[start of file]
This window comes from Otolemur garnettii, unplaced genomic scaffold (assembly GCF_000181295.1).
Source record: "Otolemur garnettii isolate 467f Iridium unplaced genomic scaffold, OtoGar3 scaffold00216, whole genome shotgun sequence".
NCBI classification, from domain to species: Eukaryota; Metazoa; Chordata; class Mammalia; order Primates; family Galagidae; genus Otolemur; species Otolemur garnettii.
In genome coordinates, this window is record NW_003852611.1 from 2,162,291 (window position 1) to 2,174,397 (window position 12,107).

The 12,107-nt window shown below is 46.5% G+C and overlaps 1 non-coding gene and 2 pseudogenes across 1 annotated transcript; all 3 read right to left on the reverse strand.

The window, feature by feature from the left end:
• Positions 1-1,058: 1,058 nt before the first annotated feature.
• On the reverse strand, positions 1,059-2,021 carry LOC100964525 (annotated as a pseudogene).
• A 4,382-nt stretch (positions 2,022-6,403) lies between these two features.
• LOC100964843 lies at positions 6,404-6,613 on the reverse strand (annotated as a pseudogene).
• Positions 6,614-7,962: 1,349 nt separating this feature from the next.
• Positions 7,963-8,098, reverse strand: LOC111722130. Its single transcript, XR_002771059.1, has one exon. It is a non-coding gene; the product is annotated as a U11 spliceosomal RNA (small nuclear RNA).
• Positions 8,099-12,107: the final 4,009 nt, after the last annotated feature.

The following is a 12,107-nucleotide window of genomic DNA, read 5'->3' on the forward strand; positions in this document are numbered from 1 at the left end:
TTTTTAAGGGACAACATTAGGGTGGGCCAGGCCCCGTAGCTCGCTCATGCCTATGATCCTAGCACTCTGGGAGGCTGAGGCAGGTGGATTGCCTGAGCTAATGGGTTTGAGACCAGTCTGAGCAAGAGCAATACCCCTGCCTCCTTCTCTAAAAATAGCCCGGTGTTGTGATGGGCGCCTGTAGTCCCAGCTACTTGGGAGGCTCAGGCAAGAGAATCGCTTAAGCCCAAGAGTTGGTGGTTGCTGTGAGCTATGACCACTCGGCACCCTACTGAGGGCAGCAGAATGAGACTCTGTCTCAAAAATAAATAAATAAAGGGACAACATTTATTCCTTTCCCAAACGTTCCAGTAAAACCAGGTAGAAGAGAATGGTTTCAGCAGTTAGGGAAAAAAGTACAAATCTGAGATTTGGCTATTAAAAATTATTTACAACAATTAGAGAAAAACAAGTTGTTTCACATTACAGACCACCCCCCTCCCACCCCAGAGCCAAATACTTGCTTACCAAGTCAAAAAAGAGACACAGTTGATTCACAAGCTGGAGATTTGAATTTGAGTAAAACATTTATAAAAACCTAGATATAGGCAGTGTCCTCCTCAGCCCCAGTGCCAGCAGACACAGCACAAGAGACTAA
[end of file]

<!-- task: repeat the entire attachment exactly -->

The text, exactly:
This window comes from Otolemur garnettii, unplaced genomic scaffold (assembly GCF_000181295.1).
Source record: "Otolemur garnettii isolate 467f Iridium unplaced genomic scaffold, OtoGar3 scaffold00216, whole genome shotgun sequence".
NCBI classification, from domain to species: Eukaryota; Metazoa; Chordata; class Mammalia; order Primates; family Galagidae; genus Otolemur; species Otolemur garnettii.
In genome coordinates, this window is record NW_003852611.1 from 2,162,291 (window position 1) to 2,174,397 (window position 12,107).

The 12,107-nt window shown below is 46.5% G+C and overlaps 1 non-coding gene and 2 pseudogenes across 1 annotated transcript; all 3 read right to left on the reverse strand.

The window, feature by feature from the left end:
• Positions 1-1,058: 1,058 nt before the first annotated feature.
• On the reverse strand, positions 1,059-2,021 carry LOC100964525 (annotated as a pseudogene).
• A 4,382-nt stretch (positions 2,022-6,403) lies between these two features.
• LOC100964843 lies at positions 6,404-6,613 on the reverse strand (annotated as a pseudogene).
• Positions 6,614-7,962: 1,349 nt separating this feature from the next.
• Positions 7,963-8,098, reverse strand: LOC111722130. Its single transcript, XR_002771059.1, has one exon. It is a non-coding gene; the product is annotated as a U11 spliceosomal RNA (small nuclear RNA).
• Positions 8,099-12,107: the final 4,009 nt, after the last annotated feature.

The following is a 12,107-nucleotide window of genomic DNA, read 5'->3' on the forward strand; positions in this document are numbered from 1 at the left end:
TTTTTAAGGGACAACATTAGGGTGGGCCAGGCCCCGTAGCTCGCTCATGCCTATGATCCTAGCACTCTGGGAGGCTGAGGCAGGTGGATTGCCTGAGCTAATGGGTTTGAGACCAGTCTGAGCAAGAGCAATACCCCTGCCTCCTTCTCTAAAAATAGCCCGGTGTTGTGATGGGCGCCTGTAGTCCCAGCTACTTGGGAGGCTCAGGCAAGAGAATCGCTTAAGCCCAAGAGTTGGTGGTTGCTGTGAGCTATGACCACTCGGCACCCTACTGAGGGCAGCAGAATGAGACTCTGTCTCAAAAATAAATAAATAAAGGGACAACATTTATTCCTTTCCCAAACGTTCCAGTAAAACCAGGTAGAAGAGAATGGTTTCAGCAGTTAGGGAAAAAAGTACAAATCTGAGATTTGGCTATTAAAAATTATTTACAACAATTAGAGAAAAACAAGTTGTTTCACATTACAGACCACCCCCCTCCCACCCCAGAGCCAAATACTTGCTTACCAAGTCAAAAAAGAGACACAGTTGATTCACAAGCTGGAGATTTGAATTTGAGTAAAACATTTATAAAAACCTAGATATAGGCAGTGTCCTCCTCAGCCCCAGTGCCAGCAGACACAGCACAAGAGACTAA